Written for the Ravenclaw Challenge at the Hogwarts Online Forum. The brief was to "Write a story about a Ravenclaw, any Ravenclaw, but one which shows their Ravenclaw talents - cleverness, thinking outside the box, cunning without the Slytherin guile, courage without the Gryffindor recklessness - you get the picture." I'm not sure this story entirely does that, but I had fun with it anyway.

As far as I know, we don't know which Houses most of the original Order of the Phoenix were in, so I have made my own decisions. Bear with me if they differ from your opinions.

Decisions and Destiny

"...Benjy Fenwick, he copped it too, we only ever found bits of him..." (OotP, page 158, British edition)

The bar is noisy, and Edgar winces as he makes his way to the corner where Alastor Moody is sitting with Emmeline Vance and Caradoc Dearborn. It's not just the noise tonight; there is a forced jollity in the atmosphere as pervasive as the cigarette smoke, and it tightens the chest just as surely.

"Is there news?" he asks as he slides into the seat beside Emmeline, but he can tell by their faces that any news they have for him is bad.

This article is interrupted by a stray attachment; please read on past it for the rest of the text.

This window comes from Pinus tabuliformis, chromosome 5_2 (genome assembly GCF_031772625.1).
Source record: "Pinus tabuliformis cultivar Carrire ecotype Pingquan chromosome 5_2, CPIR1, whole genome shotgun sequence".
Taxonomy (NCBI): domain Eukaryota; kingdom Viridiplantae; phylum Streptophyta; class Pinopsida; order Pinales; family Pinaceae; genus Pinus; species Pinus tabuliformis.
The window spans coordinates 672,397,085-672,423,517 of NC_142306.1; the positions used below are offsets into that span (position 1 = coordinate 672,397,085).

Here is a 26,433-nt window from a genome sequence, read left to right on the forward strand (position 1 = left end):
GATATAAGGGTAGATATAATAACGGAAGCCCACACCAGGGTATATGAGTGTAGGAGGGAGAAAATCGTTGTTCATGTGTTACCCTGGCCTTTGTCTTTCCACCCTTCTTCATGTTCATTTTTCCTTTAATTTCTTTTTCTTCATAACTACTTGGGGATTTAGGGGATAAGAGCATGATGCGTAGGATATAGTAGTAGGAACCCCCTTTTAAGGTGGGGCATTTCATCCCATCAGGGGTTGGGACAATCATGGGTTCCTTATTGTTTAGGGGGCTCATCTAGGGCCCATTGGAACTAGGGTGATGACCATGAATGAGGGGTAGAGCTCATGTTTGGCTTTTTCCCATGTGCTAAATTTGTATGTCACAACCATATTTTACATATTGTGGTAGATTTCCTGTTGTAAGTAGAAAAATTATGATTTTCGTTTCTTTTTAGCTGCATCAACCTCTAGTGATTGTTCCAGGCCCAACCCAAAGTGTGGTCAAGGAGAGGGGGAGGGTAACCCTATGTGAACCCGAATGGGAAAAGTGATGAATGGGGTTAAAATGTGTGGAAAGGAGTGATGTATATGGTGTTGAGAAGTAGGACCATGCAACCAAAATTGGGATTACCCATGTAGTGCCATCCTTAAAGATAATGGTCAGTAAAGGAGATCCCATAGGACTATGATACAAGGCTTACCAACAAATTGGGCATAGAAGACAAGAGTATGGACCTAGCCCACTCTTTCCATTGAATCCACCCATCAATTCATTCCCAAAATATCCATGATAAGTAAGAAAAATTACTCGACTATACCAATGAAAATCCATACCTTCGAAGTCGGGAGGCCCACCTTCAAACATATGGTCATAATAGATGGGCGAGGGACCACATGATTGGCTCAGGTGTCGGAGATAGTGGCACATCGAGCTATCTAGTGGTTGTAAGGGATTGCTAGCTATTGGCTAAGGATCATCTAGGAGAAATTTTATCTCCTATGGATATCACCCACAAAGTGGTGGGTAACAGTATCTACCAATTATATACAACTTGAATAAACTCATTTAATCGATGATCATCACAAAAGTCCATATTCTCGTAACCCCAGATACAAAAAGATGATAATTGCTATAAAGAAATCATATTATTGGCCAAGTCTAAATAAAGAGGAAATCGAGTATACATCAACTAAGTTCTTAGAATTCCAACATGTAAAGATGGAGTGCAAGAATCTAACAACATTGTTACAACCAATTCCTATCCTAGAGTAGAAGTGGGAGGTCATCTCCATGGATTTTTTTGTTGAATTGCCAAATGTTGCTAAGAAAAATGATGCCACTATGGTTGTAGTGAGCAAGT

Moody merely snorts, and Caradoc takes a long draught of his ale. It is Emmeline who answers.

"We found him," she says quietly. "Well… Not exactly. We found a few…" She swallows. "A few pieces," she finishes in a whisper. "And his wedding ring."

Edgar groans. "Does Jenny know?" he asks quietly, and Emmeline nods. "Yes, Fabian and I told her. We found – what was left – after all. Fabe and Gid's sister is staying with her. Her new baby is imminent and she has two little ones already. Molly Weasley has five of her own; she can cope with kids."

Edgar sighs and lifts his glass in a toast. "Benjy," he says, and the other three nod and raise their glasses too. They do not talk further.

Edgar finds himself studying the others in the room as he sips his ale. They make him feel very old, very responsible, very careful. Though careful isn't perhaps the right word… Sensible? Cautious? No, that isn't it either.